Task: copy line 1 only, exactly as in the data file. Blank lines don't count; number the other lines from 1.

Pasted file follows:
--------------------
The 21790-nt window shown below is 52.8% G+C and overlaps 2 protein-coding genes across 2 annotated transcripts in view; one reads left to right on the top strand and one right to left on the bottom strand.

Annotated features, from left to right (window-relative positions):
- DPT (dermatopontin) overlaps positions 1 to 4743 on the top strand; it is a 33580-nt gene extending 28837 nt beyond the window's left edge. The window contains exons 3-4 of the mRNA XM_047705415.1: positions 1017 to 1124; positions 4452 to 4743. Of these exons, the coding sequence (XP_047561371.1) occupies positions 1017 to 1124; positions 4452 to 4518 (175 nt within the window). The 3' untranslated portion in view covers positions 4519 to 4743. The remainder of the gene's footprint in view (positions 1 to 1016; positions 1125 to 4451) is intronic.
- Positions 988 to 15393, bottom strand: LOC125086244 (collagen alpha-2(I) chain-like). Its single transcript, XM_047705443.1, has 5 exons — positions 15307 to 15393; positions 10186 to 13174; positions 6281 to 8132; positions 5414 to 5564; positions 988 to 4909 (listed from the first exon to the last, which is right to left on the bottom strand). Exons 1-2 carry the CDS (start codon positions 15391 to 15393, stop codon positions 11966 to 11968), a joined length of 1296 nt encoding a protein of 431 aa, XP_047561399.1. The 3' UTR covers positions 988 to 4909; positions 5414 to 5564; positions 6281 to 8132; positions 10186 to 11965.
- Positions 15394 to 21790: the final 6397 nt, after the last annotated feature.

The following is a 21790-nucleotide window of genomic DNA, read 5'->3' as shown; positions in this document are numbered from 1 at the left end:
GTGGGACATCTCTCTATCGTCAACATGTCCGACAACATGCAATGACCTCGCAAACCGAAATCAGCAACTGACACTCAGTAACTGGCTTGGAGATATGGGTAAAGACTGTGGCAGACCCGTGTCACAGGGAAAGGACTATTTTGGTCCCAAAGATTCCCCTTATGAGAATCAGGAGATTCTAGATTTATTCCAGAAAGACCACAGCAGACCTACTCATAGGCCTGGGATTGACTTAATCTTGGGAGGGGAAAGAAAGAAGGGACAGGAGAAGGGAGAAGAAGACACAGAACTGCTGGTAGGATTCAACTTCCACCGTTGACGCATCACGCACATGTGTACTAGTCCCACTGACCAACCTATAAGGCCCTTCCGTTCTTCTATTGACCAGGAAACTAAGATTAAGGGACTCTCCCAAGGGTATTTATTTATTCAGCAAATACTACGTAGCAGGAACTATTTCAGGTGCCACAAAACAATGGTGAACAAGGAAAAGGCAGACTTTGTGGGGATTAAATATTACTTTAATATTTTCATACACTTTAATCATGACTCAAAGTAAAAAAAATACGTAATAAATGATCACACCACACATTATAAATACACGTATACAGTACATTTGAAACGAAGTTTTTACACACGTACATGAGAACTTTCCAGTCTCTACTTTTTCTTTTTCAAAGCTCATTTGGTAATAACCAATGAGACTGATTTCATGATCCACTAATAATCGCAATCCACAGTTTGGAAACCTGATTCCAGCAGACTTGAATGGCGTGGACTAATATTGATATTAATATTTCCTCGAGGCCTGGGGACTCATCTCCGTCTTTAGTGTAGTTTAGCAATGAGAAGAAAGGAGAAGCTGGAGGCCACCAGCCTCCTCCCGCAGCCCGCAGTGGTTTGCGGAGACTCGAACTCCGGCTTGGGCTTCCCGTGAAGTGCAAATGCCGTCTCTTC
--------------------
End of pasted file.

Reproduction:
The 21790-nt window shown below is 52.8% G+C and overlaps 2 protein-coding genes across 2 annotated transcripts in view; one reads left to right on the top strand and one right to left on the bottom strand.